Sir Thomas WALSINGHAM of Scadbury, Knight

Born: 1561, Scadbury, Chislehurst, Kent

Died: 11 Aug 1630

Buried: 19 Aug 1630, Chislehurst, Kent, England

Father: Thomas WALSINGHAM (Sir Knight)

Mother: Dorothy GUILDFORD

Married: Etheldreda (Audrey) SHELTON

Children:

1. Mary WALSINGHAM

2. Thomas WALSINGHAM


The details in this biography come from the History of Parliament, a biographical dictionary of Members of the House of Commons.

Born 1561, son of Sir Thomas Walsingham of Scadbury and Dorothy Guildford. Married Etheldreda (Audrey), dau. of Sir Ralph Shelton of Norfolk. Succeded brother Edmund 1589. Kntd. 1597. J.p. Kent from c.1592, dep. lt. 1595, commr. musters Apr. 1597; keeper, Eltham park 1600; chief keeper of the Queen's wardrobe 1603; warden of Rochester bridge 1615.

By his father's will Walsingham was left an annuity of 24 from Croydon vicarage, to be followed after seven years by another of 50 from Burwell, Cambridgeshire and elsewhere. Five years later, in 1589, Tom Walsingham succeeded to the family estates at Chislehurst on the death of his elder brother, Edmund. These, which had been built up by the family from the reign of Edward III, included Scadbury and lands in Chislehurst, St. Paul's Cray, Footscray, St. Mary Cray, North Cray, Eltham, Mottingham, Lee, Orpington, Bromley and Bexley. But they were heavily encumbered both by his father's debts and by the generous provisions of his will.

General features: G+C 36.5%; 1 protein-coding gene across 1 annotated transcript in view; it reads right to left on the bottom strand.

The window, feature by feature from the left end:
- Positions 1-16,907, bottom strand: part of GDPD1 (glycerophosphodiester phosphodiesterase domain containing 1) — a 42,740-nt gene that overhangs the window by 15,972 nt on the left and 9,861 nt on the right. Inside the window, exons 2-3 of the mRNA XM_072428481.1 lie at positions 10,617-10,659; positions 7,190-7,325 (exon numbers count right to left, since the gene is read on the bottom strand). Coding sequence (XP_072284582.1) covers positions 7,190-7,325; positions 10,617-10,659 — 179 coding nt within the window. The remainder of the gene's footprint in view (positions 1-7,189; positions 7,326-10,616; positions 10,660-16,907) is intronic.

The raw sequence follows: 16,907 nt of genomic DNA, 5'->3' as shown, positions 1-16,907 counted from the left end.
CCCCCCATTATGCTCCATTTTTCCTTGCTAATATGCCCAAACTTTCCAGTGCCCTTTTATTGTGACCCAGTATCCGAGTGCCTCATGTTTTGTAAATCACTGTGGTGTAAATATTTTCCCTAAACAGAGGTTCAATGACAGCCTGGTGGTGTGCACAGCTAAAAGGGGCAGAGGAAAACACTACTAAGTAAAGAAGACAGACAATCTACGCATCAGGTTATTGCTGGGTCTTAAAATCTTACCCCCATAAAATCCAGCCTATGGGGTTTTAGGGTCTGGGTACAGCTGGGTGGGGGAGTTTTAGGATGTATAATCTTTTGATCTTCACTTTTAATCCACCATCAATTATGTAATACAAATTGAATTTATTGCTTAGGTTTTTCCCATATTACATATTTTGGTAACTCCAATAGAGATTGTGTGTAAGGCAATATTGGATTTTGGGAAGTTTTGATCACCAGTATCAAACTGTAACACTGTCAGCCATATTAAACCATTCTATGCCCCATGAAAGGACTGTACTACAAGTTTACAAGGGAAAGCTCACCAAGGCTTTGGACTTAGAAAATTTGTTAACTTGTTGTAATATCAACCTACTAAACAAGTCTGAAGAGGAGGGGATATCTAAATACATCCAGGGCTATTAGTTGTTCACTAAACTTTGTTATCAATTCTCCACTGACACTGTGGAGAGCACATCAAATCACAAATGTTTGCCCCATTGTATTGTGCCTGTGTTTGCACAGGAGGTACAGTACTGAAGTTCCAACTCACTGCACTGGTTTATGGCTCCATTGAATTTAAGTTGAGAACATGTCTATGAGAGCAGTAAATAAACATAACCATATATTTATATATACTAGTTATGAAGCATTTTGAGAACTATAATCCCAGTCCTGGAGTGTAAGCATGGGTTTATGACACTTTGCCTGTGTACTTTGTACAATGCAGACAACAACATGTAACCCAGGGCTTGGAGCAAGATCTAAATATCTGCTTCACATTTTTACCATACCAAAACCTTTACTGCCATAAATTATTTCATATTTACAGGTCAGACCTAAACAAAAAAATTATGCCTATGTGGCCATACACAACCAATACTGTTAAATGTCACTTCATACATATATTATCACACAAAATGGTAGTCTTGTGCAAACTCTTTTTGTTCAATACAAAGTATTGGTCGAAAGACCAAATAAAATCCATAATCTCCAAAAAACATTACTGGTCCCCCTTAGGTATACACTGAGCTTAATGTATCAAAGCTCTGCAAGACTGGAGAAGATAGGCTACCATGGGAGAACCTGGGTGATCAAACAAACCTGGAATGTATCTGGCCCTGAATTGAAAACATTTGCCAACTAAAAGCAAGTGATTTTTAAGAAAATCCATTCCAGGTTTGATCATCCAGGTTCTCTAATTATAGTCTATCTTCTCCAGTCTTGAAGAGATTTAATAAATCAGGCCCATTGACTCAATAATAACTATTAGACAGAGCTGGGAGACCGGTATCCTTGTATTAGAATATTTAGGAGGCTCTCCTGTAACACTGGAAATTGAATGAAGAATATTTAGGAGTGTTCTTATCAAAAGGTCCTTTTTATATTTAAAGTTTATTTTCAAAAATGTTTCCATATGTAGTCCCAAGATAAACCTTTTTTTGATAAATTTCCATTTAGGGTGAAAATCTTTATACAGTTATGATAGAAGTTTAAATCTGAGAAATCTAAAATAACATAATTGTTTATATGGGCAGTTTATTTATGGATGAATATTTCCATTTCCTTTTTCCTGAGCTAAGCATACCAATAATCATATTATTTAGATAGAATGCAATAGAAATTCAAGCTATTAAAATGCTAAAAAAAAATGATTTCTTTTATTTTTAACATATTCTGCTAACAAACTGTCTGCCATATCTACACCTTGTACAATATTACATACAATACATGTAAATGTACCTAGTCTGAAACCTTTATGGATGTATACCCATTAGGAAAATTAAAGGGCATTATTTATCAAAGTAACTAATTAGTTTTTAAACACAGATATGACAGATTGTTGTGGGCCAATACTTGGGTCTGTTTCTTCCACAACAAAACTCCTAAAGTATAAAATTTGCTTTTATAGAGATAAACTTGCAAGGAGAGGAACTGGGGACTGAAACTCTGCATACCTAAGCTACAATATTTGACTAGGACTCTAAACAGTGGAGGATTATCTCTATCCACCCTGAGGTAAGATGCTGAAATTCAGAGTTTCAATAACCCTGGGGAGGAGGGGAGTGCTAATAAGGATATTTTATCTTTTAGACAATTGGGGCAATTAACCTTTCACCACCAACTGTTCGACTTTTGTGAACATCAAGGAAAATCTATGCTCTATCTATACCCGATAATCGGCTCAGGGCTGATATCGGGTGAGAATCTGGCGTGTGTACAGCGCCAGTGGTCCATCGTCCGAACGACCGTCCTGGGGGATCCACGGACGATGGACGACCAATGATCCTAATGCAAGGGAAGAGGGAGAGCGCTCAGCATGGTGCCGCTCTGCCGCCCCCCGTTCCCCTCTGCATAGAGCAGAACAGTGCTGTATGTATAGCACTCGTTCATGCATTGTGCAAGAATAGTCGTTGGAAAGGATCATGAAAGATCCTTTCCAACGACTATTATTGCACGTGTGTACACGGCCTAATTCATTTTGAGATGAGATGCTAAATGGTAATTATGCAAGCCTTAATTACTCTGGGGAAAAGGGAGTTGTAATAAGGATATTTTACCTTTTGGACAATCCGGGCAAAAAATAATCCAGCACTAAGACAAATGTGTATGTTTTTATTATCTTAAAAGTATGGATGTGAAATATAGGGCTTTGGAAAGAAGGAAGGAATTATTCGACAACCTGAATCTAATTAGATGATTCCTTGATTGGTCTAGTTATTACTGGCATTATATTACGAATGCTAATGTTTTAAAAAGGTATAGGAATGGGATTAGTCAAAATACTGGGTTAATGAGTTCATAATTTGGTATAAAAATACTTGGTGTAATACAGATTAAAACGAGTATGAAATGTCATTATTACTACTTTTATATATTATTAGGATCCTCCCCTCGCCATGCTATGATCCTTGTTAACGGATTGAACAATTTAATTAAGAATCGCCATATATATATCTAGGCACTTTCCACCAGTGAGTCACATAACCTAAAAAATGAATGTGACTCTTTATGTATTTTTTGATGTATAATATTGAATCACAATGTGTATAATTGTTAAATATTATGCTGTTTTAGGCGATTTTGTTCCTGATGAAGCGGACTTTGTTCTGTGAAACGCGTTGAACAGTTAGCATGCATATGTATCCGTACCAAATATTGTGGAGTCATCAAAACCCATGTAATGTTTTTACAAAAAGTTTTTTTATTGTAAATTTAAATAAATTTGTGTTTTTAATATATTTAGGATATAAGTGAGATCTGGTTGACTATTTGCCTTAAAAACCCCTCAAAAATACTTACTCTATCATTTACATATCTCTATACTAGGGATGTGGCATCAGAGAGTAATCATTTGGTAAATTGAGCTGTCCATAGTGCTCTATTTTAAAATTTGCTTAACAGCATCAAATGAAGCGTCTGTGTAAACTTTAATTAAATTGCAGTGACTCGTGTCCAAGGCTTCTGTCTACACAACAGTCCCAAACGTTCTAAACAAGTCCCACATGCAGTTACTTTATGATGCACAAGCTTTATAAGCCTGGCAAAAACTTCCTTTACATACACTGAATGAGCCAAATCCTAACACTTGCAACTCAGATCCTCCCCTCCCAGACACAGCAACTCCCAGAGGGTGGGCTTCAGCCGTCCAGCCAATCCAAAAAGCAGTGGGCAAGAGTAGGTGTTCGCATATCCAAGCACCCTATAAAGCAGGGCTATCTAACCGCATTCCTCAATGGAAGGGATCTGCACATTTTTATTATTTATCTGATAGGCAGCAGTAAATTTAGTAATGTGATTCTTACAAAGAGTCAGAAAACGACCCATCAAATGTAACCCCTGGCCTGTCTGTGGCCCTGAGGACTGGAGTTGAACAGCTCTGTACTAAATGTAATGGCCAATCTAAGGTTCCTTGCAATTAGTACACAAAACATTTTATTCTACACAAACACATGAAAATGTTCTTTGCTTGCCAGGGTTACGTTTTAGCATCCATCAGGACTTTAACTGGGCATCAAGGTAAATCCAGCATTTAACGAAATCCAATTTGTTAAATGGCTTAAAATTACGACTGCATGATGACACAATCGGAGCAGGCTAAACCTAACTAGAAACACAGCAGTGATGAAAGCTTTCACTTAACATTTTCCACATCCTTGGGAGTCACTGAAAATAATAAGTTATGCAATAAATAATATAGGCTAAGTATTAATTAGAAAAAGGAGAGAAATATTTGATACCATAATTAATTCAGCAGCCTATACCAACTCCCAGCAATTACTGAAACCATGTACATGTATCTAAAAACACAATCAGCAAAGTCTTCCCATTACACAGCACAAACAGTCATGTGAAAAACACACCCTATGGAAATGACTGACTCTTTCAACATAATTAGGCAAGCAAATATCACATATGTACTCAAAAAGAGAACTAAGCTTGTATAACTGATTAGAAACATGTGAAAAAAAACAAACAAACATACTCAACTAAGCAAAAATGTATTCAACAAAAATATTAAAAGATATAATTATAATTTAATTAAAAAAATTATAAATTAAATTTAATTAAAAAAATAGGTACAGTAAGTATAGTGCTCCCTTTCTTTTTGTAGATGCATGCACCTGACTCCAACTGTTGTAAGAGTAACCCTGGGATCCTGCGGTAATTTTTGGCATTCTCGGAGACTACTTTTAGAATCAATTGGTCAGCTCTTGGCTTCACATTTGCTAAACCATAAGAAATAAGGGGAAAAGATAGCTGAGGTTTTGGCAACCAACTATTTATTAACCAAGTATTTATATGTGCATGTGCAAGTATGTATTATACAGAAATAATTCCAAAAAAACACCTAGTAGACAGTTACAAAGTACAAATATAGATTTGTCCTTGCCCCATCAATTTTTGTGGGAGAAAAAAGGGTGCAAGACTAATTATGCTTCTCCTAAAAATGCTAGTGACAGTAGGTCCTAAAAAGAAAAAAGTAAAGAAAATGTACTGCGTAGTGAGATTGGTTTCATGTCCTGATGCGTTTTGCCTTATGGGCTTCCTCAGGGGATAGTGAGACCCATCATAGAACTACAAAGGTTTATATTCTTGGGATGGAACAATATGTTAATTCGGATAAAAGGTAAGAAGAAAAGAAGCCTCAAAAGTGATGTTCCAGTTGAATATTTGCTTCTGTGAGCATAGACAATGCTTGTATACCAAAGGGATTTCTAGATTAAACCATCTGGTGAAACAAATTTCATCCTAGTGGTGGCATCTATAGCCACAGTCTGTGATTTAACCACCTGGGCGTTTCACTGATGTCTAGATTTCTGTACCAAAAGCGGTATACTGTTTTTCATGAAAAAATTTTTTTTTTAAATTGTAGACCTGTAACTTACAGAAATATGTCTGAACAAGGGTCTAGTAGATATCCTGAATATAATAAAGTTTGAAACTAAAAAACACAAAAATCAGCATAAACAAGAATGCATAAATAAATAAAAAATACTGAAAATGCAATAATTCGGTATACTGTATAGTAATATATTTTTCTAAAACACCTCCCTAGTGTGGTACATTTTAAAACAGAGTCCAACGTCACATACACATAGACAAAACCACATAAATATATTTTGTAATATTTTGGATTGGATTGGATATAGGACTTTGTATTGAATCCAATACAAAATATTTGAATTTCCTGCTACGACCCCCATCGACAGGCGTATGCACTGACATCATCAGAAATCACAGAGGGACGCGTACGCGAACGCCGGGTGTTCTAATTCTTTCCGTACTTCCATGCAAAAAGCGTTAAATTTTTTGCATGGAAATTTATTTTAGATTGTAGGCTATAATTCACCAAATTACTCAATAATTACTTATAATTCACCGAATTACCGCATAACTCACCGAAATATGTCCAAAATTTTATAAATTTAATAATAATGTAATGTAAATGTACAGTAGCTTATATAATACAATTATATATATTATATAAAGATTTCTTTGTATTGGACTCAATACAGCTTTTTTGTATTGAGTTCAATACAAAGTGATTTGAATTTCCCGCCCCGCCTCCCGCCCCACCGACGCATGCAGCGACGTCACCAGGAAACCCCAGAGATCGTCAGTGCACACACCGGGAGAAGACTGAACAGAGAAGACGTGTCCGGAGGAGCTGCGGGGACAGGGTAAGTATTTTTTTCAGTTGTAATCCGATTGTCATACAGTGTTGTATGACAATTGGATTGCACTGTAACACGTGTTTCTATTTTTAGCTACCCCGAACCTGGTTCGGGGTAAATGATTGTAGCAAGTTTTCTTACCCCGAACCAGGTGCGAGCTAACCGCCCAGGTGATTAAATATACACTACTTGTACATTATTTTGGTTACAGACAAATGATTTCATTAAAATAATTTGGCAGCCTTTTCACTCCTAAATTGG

Walsingham was a patron of literature. He offered his house at Chislehurst to the playwright Christopher Marlowe as asylum from the plague; Marlowe was his servant and was living with him in May 1593 when summoned before the Privy Council for atheism. His relations with literature, by which he best deserves remembrance, date from 1590, when Thomas Watson dedicated to him his poem "Meliboeus", a Latin pastoral elegy on the death of Thomas' uncle Sir Francis, Queen Elizabeth's chief of intelligence. Thomas is introduced into the poem under the name of "Tityrus".

George Chapman, who also enjoyed Walsingham's patronage, dedicated his plays called "All Fools" (1605) and "Biron's Conspiracy and Tragedy" (1608) to Thomas in affectionate terms. Chapman is supposed to have completed Marlowe's narrative poem "Hero and Leander" which he dedicated to Thomas' wife Audrey in 1598.

In 1598 Shakespeare publisher Edward Blount dedicated Marlowe's posthumous poem, "Hero and Leander". Blount wrote that Walsingham "bestowed many kind of favors", upon the poet in his lifetime "with good countenance and liberal affection".

Like so many in Marlowe's circle, Thomas served as a courier and confidential agent in the service of the Queen. At times, he seems to have acted as intermediary between Robert Poley and Sir Francis Walsingham. A letter from Poley refers to a meeting in Seething Lane, at the residence of Sir Francis, 'where I attended Mr. Thomas Walsingham for my secret recourse to Mr. Secretary'.